It’s been too long since I made a restaurant name pun.
Location: 55 Eglinton Ave E
Price: $$ (Depends on what you order)
Phone #: (647) 347-3864
We got here fairly late — less than an hour before closing time. Nevertheless, they greeted us in a friendly manner. Bottles of sake, a taiko drum, and lots of woodsy colors makes for a nice and relaxing atmosphere.
To start, our waiter presented us with some fried, spiced pasta noodles. Not too bad, nothing too special. Good to munch on while waiting for the good stuff.
My compatriot and I ordered a flight of sake because it’s a fairly good deal (you get to try three different sakes for $9). The blue bottle had a “Pear Sake” which was really really sweet with just a touch of alcoholic aftertaste. The second, “Beautiful Maiden”, had a rather strong, somewhat salty taste. It was a more heavy sake and it kind of surprised me, considering the name haha. Comparatively, the final “Demon Slayer” sake was mild and easy to drink down. It was quite refreshing and if I hadn’t seen the waiter pouring the bottles I’d say he switched the drinks to fool me.
First to arrive was the blow-torched mackerel sashimi with ponzu dipping sauce. I love watching things get blow-torched, and this even helped to lower the fishy aftertaste of the deliciously salty mackerel. It went fairly well with the “Beautiful Maiden” sake since the flavors complimented each other. Putting the green onion and ginger into the ponzu sauce helps add more nuances of flavor to the fish, which is also fine on its own. For $8, this is a really good deal.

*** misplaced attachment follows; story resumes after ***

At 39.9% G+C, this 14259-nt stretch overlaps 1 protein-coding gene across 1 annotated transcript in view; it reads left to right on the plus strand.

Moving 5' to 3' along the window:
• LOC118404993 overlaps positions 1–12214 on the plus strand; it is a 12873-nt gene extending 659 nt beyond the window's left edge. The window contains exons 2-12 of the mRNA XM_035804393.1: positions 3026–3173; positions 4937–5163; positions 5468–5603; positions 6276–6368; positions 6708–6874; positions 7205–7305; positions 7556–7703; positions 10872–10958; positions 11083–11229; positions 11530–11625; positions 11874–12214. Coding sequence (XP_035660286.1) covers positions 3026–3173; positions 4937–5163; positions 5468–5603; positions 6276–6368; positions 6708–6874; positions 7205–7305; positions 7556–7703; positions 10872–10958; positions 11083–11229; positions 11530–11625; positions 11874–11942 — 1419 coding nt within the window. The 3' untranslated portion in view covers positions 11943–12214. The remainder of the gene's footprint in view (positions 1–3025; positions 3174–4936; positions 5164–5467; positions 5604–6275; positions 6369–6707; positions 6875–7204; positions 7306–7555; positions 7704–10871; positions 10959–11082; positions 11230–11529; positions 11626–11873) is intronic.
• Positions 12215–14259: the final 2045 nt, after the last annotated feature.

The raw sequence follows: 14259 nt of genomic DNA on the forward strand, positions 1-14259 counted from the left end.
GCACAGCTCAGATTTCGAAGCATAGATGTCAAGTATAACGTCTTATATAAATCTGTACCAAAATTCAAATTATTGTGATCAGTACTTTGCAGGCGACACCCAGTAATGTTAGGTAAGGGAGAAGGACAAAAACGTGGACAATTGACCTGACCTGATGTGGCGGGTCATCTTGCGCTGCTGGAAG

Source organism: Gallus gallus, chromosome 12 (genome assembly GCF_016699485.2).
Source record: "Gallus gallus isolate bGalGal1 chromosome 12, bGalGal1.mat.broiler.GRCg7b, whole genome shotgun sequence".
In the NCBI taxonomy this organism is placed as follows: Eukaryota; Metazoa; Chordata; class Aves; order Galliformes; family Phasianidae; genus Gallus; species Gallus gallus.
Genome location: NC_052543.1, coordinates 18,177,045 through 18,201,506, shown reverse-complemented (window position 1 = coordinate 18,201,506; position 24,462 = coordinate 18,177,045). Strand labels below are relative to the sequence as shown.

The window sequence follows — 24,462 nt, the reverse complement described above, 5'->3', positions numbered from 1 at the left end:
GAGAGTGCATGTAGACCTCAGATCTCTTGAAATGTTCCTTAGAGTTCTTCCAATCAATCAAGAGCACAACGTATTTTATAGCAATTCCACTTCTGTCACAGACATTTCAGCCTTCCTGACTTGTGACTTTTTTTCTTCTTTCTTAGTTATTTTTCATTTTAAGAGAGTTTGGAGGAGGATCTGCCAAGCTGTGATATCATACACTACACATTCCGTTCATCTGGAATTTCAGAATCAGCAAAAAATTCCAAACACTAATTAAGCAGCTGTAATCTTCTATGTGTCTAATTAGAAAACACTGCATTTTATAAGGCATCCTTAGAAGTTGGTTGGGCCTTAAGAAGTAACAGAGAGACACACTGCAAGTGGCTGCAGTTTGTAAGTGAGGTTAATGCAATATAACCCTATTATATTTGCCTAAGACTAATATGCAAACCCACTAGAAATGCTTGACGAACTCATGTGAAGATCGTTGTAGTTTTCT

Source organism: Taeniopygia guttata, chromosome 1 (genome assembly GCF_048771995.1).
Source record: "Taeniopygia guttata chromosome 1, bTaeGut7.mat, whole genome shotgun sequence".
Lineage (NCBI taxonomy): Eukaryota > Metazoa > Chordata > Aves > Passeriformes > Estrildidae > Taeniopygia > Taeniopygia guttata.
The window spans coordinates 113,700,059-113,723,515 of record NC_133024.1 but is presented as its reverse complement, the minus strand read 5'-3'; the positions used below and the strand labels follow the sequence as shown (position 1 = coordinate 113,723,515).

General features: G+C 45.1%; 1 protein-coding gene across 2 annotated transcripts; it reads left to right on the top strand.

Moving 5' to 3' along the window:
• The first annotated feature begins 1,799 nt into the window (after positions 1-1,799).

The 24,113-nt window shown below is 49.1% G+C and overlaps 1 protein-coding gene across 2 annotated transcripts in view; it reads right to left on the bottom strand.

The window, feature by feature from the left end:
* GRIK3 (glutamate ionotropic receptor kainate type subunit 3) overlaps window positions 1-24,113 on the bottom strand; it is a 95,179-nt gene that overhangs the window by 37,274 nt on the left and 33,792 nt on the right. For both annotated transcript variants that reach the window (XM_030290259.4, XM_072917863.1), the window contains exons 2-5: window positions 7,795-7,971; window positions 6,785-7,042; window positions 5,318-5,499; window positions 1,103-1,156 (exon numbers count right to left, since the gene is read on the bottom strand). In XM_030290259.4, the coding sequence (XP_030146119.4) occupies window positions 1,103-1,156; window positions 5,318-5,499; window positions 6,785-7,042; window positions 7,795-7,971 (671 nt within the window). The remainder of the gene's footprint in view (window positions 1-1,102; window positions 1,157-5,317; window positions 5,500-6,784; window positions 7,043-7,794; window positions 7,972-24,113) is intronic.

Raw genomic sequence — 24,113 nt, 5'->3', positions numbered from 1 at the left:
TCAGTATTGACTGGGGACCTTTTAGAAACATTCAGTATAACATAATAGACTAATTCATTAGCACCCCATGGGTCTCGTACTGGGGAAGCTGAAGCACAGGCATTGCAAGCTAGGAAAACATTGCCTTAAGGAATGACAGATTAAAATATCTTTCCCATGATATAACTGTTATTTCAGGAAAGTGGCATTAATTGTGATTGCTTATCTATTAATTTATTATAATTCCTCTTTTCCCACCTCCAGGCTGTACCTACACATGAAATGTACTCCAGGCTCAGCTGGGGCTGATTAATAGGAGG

Chicken karaage. Fried chicken with a wedge of lemon. Better then KFC, but at the end of the day, still just fried chicken. Juicy and tender on the inside, crispy on the outside, with the lemon juice cutting into the oiliness of the dish.
Sweet shrimp karaage. Like… tempura on steroids. It actually looked so good on the plate that I took mine off and started eating it before remembering to take a photo. There are little globules of the shrimp roe inside, and you can pretty much eat the entire shrimp if you want. It is quite delicious!
Bonito tataki (seared tuna sashimi) with garlic chips, ponzo dressing, and small salads. This one was alright but I feel like the proportion of the fish was sort of overshadowed by the different elements on the plate, and the portion size itself was sort of small for the pricing. Still, the person I was with enjoyed this one so maybe it was just me.
Salmon Lovers is salmon prepared in three ways. There was a marinated salmon that had a hint of soy and mirin taste, fresh pieces of sashimi, and a spicy salmon tartar with crispy tempura bits. This went quite well with the Demon Slayer sake since the milder flavor was able to meld with the different preparations of the fish.
My favorite dish of the night was the pressed colorful sushi, which is essentially a chirashi sushi but in block form. It is rather cute to look at and they give you a wooden spoon thing to help serve up portions, all there and the fish was all very fresh. One problem I often find at izakayas is that they don’t have many ‘filling’ food options, and this leads you to ordering more food then you originally wanted in order to fill yourself up, which results in an inflated bill later on. The proportion to price to taste ratio here was simply awesome, though.
Final Thoughts: Don’t go to Guu, this place is better. No crazy wait times, not overhyped, filling food, not overpriced… The service is really friendly too. They asked me and my friend if we wanted to partake in their little Tanabata event, which is a special event that goes on in Japan yearly where people put up their wishes on… wait, this is a food blog. You guys can totally check out what Tanabata is all about on wiki or something. In any case, check this place out! One of the best izakayas I’ve been to.